Byron's story

When 17-month-old Byron fell ill, parents Mick and Angela thought it was just a cold. Then lumps appeared on his neck, and his throat began to swell. Fearing mumps, Angela took him to hospital.

Blood test

Angela and Byron stayed overnight at the local hospital after some x-rays and blood tests. Very early the next morning, a doctor woke Angela and said "we're sending you to the Royal Children's Hospital, Brisbane. Your son has leukaemia."

I replied, "no, we came in for mumps. You've got the wrong child."

- Angela, Byron's mum

First dose of chemo

Byron received his first dose of chemotherapy at the Royal Children's Hospital, Brisbane. Less than a day later, his body began shutting down - and doctors had no choice but to induce a medical coma.

We stood by feeling completely helpless. We were just reeling… in the blink of an eye our world had fallen apart.

- Angela, Byron's mum


Byron pulled through and began 12 months of intensive treatment, spending weeks at a time in hospital, with oral treatment at home in between. The impact was so profound he forgot how to walk, talk and eat.

Childhood cancer is currently treated with adult cancer drugs - because that's all that is available. The long-term side effects can be devastating.

Full-time care

As Angela was pregnant, she wasn’t able to hold Byron, or help with his care, because the chemo drugs were so toxic. This meant Mick had to give up his job to look after Byron full time.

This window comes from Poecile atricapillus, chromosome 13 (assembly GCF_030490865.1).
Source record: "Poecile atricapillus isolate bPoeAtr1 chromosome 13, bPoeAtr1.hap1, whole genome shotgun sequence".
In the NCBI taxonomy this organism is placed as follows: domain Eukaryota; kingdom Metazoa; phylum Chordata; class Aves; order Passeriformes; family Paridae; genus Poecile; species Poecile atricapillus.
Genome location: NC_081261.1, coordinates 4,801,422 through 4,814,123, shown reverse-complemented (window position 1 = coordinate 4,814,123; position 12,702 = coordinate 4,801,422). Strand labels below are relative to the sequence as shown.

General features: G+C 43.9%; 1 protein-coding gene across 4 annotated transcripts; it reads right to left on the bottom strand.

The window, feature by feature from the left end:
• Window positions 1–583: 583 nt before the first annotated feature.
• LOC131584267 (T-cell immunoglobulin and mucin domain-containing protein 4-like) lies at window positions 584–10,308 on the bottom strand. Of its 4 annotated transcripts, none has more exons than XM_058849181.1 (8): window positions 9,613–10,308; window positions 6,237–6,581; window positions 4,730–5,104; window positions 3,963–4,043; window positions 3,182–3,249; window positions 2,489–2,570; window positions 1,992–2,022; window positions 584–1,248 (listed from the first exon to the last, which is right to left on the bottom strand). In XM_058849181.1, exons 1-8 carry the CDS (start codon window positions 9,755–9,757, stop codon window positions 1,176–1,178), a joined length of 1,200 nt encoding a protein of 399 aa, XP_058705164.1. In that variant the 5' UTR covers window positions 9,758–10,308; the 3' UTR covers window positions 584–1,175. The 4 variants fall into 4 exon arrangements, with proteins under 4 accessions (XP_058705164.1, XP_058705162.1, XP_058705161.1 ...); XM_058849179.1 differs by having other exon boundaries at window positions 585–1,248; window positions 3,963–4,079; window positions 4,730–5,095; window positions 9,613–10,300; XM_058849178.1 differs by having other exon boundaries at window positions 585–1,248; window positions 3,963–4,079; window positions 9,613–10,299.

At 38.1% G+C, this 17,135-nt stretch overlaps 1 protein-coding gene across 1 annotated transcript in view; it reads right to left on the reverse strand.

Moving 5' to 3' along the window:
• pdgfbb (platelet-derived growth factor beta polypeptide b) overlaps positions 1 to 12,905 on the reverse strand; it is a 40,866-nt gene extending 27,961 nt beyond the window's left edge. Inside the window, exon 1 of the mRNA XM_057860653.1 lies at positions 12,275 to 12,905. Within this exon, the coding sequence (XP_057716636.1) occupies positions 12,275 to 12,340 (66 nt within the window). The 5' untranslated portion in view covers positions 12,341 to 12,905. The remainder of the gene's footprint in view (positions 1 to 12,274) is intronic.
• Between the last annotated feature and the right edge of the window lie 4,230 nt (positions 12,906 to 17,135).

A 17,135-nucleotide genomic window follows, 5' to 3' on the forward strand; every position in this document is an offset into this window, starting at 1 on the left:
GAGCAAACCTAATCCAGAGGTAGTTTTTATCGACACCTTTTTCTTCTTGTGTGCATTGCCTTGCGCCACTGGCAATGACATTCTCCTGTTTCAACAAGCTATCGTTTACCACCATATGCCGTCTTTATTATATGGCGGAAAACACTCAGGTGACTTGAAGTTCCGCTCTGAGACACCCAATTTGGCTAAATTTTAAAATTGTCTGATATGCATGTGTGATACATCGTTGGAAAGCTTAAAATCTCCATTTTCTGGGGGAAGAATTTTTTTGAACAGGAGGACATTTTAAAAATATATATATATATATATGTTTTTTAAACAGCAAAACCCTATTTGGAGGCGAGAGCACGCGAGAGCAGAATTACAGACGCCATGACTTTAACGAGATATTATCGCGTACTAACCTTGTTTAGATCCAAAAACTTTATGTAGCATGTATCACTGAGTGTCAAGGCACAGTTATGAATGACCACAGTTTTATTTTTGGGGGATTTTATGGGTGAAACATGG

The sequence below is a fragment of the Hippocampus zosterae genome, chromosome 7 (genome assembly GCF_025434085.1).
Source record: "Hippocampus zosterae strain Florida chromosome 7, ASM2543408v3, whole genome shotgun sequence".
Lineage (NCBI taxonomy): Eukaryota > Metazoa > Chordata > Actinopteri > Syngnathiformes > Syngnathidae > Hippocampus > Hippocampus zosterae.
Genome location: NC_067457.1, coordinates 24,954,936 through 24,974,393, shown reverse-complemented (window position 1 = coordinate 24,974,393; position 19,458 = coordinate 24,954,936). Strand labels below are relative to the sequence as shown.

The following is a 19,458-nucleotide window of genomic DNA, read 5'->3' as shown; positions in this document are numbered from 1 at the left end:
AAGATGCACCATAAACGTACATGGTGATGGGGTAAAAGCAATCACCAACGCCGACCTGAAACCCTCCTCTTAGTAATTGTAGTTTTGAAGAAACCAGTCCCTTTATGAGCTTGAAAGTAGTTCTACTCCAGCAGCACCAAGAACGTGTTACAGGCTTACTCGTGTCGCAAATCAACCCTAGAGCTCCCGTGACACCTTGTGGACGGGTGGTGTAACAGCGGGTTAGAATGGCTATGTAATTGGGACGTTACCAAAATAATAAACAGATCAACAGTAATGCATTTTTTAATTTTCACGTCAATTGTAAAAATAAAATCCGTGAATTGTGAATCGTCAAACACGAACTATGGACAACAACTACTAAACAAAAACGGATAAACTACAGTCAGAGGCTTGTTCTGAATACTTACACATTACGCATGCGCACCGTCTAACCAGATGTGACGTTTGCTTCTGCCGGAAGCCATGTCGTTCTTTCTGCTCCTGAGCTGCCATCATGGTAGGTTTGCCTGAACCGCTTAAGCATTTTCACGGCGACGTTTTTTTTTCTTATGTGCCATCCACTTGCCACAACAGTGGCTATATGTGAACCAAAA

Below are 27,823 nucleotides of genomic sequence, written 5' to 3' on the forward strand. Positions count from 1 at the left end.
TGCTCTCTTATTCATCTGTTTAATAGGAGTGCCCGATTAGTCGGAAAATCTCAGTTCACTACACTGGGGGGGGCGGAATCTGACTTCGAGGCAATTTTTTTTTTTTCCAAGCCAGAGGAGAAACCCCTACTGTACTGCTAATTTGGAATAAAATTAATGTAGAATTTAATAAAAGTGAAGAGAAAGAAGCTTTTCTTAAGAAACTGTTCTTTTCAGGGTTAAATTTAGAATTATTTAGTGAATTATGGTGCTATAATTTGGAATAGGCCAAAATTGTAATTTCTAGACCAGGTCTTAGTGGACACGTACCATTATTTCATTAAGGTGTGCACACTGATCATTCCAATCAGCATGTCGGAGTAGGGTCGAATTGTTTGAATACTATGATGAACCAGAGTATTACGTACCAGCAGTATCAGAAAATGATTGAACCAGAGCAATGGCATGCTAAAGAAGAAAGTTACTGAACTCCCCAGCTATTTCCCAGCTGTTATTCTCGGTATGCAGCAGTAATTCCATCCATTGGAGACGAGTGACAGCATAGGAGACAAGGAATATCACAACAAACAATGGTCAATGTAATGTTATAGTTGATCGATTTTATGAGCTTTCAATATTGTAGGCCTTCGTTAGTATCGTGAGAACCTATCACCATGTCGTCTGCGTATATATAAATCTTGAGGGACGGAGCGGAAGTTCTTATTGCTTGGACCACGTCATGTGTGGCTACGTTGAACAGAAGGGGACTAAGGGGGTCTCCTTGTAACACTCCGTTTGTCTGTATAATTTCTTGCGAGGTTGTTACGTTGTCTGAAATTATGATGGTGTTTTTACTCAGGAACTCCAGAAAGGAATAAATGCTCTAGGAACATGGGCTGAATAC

After Byron's sister Makhiyah was born, things gradually improved. Byron learned how to walk, talk and eat again, and in 2011 he was declared in remission. He had a lot to catch up on, but he was making progress every day.

He went back to school a few days a week and attended an early childhood development program. He was delayed, but he was getting there.

- Angela, Byron's mum


Two years after Byron was declared in remission, his throat started swelling - a symptom all-too-familiar to Angela. She demanded a blood test straight away - and her worst fear was confirmed. His leukaemia was back.

Every year about 150 children are diagnosed with a high-risk cancer or will relapse while on standard therapy, leaving them with less than 30% chance of survival. We believe tailoring treatment to target these children's individual cancers is the key to improving survival rates significantly.

Christmas Day when your family is torn apart just doesn't feel like Christmas.

- Angela, Byron's mum

Bone marrow transplant

Byron's only chance of survival was a bone marrow transplant - and fortunately, an anonymous donor was found just before Christmas. The family spent their third Christmas in hospital.

We kept a few Christmas presents for Makhiyah so she and Byron could try and open some at the same time, even though there was a window in between us as Byron was in isolation.

- Angela, Byron's mum

Byron today

Byron's transplant was a success. Two years on he is thriving - making friends, enjoying school and loving karate. His family will be celebrating twice as hard this Christmas!

We want to be able to offer personalised treatment to every Australian child with high-risk or relapsed cancer by 2020. Our goal is Zero Childhood Cancer.

- Professor Michelle Haber AM

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